Exercise 2

Choose the correct relative pronoun or adverb for the following defining and non-defining  relative clauses.

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1This is the place ______ I saw him the last time.

a.
b.
c.

2That's the man ______ daughter has won the lottery.

a.
b.
c.

3Do you know the musician ______ is playing the guitar. Choose TWO correct options

a.
b.
c.

4The painting, ______ was finished in 1850, is one of the most representative works of that time.

a.
b.
c.

5This is the person ______ I introduced you a few weeks ago. Choose TWO correct options

a.
b.
c.

 

 

Defining relative clauses

 
Defining relative clauses carry essential information, because they identify which thing or person we are talking about, and they are used without commas.

  • This is the music which was used at the show
  • Have they found the prisoner who escaped last week?

 

We can use that

 
In defining relative clauses we can use that instead of which or who.

  • This is the music that was used at the show. 
  • Have they found the prisoner that escaped last week?

 

When can we omit who/which/that?

 
Who/which/that, can be omitted if they are followed by subject + verb

  • Can you pass me the box (which/that) I keep in the top drawer?
  • You are not the man (who/that) I thought you were. 

 

Non-defining relative clauses

 
Non-defining relative clauses are used between commas, and they add extra information which is not necessary to know who or what we are talking about.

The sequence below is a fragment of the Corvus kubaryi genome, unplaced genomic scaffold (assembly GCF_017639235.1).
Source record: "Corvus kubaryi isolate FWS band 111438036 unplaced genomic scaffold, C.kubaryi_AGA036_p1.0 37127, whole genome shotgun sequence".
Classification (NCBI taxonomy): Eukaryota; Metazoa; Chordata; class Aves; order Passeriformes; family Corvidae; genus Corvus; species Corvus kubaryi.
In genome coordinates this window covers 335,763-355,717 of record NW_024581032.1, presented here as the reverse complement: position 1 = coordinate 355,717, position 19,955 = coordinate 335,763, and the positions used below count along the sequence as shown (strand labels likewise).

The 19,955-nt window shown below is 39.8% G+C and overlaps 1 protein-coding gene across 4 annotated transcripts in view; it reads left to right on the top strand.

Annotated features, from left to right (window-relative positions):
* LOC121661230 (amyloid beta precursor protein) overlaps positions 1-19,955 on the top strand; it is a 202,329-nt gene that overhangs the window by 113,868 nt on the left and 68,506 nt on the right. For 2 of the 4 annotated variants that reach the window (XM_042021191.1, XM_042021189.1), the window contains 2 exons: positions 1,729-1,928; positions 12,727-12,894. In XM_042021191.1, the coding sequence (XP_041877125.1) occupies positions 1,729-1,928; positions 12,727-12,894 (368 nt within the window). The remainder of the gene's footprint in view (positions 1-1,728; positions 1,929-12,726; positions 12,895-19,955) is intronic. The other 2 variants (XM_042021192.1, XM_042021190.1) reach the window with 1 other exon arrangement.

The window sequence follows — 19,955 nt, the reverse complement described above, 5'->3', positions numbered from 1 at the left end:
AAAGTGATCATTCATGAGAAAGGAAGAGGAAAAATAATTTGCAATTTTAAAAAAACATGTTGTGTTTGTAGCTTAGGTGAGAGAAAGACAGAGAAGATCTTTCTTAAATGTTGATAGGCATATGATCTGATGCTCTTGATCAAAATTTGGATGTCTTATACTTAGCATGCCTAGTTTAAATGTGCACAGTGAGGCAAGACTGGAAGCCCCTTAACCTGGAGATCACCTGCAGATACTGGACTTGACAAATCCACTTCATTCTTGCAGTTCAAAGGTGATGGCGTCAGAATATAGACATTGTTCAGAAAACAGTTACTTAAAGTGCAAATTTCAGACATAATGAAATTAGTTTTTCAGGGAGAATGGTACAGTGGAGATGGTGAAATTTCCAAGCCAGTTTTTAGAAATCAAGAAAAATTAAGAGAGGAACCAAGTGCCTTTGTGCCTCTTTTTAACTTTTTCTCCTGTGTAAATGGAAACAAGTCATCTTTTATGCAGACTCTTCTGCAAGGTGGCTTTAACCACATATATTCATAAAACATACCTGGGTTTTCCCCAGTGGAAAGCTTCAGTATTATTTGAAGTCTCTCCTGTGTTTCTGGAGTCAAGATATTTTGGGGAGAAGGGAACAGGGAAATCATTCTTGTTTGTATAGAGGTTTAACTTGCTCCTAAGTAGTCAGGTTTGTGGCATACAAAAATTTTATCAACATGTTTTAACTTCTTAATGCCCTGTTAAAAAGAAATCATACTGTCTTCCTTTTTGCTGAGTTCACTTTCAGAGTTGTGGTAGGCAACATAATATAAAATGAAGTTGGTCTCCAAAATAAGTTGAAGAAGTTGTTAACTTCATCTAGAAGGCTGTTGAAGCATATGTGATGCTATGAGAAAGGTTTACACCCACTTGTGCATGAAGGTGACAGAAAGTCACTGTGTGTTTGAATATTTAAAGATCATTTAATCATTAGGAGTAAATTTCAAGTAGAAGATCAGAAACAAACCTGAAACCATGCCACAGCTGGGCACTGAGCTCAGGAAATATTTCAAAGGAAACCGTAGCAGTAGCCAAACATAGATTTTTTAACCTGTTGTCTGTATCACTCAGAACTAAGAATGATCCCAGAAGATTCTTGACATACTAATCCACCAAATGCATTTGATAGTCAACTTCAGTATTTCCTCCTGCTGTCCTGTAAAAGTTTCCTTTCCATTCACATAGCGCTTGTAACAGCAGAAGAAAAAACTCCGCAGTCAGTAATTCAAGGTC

• This music, which I really like, was used at the show.
  • My sister, who I truly admire, is coming for Thanksgiving. 

 

We cannot use that, and we cannot omit who/which

 
In non-defining relative clauses (between commas) we cannot use that, and we cannot omit who/which.

  • This music, that I really like, was used at the show. 
  • My sister, I truly admire, is coming for Thanksgiving. 

 

Defining vs non-defining relative clauses

 
In a defining relative clause the information is essential to identify who or what we are talking about, whereas in non-defining relative clauses we just add extra the information, which is not necessary. Compare:

  • My brother who lives in Cardiff is much older than me. (=I have more than one brother and the relative clause helps identify which brother I am talking about)
  • My brother, who lives in Cardiff, is much older than me. (=I have only one brother, so we don’t need the relative clause to know who I am talking about)

 

Relative pronouns and adverbs

 
Here you can see a table with the relative pronouns and adverbs that we normally use in relative clauses.
 
relative pronouns and relative adverbs
 

Common mistakes

 

Two subjects

 
When who, which or that is the subject of a relative clause, we don’t use another pronoun or noun after it, because we can only have one subject (who, which or that).

  • I saw a man who was very tall. (NOT: I saw a man who he was very tall.)
  • That is the painting that was stolen from the gallery. (NOT: That is the painting that it was stolen from the gallery.)

 

that between commas

 
We cannot use the relative pronoun that in a non-defining relative clause (between commas)

  • The victim, who suffered a concussion, said he didn’t remember the accident. (NOT, The victim, that suffered a concussion, said he didn’t remember the accident.)

 


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